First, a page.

This workshop will develop the knowledge and skills of participants to successfully organize and implement an environmental scanning and strategic planning activity. To achieve this goal the workshop will use research and practice to achieve the following objectives: (1) distinguish between strategic planning and other types of planning; (2) define trends and provide examples in eight environmental change (taxonomy) areas; (3) provide case studies of successful strategic plans and processes based on external environmental scanning trends; and (4) provide knowledge and skills to successfully organize and operate this activity at your institution.
This workshop is appropriate for newcomers, planners, IR officers, one-person offices, etc.--all planning professionals--seasoned and new that are responsible for and/or interested in effective environmental scanning and strategic planning.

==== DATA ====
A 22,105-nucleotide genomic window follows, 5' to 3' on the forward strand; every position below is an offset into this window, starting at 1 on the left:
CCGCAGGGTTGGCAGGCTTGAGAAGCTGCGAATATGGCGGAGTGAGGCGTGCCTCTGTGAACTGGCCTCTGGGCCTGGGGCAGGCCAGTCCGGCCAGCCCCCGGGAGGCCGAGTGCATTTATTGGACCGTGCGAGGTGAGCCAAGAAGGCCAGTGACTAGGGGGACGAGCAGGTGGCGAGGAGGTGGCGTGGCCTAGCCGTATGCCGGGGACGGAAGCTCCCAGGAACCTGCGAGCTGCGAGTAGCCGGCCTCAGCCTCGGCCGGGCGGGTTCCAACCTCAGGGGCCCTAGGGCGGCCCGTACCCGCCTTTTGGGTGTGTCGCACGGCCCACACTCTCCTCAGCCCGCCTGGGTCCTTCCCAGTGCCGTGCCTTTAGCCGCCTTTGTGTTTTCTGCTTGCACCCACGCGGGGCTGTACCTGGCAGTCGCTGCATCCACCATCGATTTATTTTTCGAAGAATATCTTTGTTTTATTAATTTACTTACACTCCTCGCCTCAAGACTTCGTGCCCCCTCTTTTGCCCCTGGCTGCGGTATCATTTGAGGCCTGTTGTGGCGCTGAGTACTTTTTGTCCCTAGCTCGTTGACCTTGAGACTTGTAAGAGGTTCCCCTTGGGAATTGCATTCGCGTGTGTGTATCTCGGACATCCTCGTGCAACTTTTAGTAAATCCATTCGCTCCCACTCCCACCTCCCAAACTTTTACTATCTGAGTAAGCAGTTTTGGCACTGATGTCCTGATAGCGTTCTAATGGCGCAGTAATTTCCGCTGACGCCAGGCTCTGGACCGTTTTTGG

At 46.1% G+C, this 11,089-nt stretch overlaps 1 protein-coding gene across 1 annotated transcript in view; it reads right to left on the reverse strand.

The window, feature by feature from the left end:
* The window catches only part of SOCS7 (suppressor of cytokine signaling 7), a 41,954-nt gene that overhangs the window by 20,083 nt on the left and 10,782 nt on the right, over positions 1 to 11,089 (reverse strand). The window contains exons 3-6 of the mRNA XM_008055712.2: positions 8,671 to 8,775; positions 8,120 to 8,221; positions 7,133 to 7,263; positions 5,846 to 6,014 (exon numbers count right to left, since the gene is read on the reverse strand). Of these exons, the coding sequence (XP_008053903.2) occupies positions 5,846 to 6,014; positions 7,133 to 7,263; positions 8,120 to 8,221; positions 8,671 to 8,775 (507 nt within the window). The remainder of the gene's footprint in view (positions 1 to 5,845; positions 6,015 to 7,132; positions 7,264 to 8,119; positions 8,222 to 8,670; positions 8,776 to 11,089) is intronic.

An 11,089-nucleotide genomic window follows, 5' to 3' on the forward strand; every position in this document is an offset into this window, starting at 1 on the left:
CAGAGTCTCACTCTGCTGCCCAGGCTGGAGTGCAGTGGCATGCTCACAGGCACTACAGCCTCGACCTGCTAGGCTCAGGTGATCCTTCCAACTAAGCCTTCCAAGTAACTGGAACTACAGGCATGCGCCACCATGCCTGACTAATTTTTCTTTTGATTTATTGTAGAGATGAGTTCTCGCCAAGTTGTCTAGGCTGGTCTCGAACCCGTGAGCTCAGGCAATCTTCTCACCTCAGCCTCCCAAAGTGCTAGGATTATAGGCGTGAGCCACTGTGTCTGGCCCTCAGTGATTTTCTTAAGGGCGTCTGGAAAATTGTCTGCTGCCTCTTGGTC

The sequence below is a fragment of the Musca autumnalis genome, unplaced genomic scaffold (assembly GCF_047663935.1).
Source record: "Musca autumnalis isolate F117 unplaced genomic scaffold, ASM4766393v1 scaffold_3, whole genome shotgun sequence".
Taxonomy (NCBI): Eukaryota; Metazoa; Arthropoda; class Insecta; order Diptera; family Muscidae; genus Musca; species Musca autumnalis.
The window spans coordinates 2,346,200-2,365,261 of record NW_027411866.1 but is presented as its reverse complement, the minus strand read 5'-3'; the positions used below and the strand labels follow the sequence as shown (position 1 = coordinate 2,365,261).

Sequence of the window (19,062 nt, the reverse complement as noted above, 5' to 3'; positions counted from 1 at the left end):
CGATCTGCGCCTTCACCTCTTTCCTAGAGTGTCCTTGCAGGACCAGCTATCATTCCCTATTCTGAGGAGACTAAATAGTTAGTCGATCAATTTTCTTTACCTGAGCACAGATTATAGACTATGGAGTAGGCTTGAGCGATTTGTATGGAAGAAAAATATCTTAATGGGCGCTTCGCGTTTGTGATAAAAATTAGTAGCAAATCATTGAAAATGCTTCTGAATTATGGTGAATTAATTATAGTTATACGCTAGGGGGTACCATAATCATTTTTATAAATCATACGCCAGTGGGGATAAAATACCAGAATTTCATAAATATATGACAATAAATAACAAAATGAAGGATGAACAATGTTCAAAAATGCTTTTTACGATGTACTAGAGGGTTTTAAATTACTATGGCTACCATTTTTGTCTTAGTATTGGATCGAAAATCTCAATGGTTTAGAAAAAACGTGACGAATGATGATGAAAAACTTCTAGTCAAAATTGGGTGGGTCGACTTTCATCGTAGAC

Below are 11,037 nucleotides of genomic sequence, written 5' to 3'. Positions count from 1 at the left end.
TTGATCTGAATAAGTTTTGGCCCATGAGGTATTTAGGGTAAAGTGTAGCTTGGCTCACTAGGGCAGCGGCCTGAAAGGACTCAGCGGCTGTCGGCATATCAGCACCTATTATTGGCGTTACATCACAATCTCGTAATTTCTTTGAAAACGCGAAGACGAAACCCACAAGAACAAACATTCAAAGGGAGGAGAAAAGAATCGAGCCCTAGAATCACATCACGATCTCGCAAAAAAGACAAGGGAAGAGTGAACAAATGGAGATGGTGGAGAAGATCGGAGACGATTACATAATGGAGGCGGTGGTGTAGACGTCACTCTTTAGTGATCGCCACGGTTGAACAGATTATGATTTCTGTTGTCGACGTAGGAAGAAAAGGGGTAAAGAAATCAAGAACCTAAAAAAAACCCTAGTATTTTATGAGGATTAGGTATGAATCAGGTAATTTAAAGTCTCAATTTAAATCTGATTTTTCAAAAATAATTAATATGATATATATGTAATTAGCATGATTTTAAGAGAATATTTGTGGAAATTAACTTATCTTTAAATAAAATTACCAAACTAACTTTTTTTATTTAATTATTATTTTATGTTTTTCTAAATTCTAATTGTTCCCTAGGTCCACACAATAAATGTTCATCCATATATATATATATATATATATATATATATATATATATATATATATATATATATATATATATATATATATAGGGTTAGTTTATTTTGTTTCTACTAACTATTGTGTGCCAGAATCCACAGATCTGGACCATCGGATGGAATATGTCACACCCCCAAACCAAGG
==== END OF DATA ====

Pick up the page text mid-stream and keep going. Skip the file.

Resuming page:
Saturday Afternoon - 1:30 PM - 4:30 PM; Sunday Morning 8:30 AM to 11:30 AM
Introduction to Statistics using SPSS, Part I (Part II Sunday Morning)
Jessica Sharkness, Tufts University
This workshop will develop participants' basic understanding of statistics and of SPSS. Participants will learn the conceptual underpinnings of many common descriptive and multivariate analyses and will also learn to conduct these analyses in SPSS and interpret the results. Participants will learn how to produce and apply measures of central tendency, variance, and outliers; confidence intervals, frequency distributions and cross tabulations; tests of group differences (i.e., t-tests, ANOVA); correlation; and regression. Emphasis will be placed on how to interpret output and communicate results, as well as on statistical versus substantive significance. Participants will perform statistical operations with SPSS using student survey data.